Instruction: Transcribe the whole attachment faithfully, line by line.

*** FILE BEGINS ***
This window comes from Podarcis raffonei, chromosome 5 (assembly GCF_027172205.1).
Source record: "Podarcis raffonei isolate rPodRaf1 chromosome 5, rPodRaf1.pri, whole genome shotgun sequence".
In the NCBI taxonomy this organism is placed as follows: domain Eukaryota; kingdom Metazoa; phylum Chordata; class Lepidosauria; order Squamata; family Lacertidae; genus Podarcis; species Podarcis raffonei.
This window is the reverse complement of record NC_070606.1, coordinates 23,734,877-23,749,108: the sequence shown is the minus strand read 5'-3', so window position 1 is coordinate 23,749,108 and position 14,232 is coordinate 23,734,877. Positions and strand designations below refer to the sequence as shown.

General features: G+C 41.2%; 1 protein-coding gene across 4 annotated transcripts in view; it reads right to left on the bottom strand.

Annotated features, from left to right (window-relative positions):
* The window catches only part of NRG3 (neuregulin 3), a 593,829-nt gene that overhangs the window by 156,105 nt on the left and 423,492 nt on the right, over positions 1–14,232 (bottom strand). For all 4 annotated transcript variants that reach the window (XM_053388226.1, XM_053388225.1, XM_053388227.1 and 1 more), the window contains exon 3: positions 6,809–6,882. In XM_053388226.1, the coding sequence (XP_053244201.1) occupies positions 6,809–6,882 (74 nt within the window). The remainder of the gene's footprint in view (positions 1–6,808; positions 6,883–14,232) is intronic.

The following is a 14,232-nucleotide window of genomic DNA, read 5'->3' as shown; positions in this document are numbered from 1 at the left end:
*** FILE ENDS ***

This window comes from Podarcis raffonei, chromosome 5 (assembly GCF_027172205.1).
Source record: "Podarcis raffonei isolate rPodRaf1 chromosome 5, rPodRaf1.pri, whole genome shotgun sequence".
In the NCBI taxonomy this organism is placed as follows: domain Eukaryota; kingdom Metazoa; phylum Chordata; class Lepidosauria; order Squamata; family Lacertidae; genus Podarcis; species Podarcis raffonei.
This window is the reverse complement of record NC_070606.1, coordinates 23,734,877-23,749,108: the sequence shown is the minus strand read 5'-3', so window position 1 is coordinate 23,749,108 and position 14,232 is coordinate 23,734,877. Positions and strand designations below refer to the sequence as shown.

General features: G+C 41.2%; 1 protein-coding gene across 4 annotated transcripts in view; it reads right to left on the bottom strand.

Annotated features, from left to right (window-relative positions):
* The window catches only part of NRG3 (neuregulin 3), a 593,829-nt gene that overhangs the window by 156,105 nt on the left and 423,492 nt on the right, over positions 1–14,232 (bottom strand). For all 4 annotated transcript variants that reach the window (XM_053388226.1, XM_053388225.1, XM_053388227.1 and 1 more), the window contains exon 3: positions 6,809–6,882. In XM_053388226.1, the coding sequence (XP_053244201.1) occupies positions 6,809–6,882 (74 nt within the window). The remainder of the gene's footprint in view (positions 1–6,808; positions 6,883–14,232) is intronic.

The following is a 14,232-nucleotide window of genomic DNA, read 5'->3' as shown; positions in this document are numbered from 1 at the left end: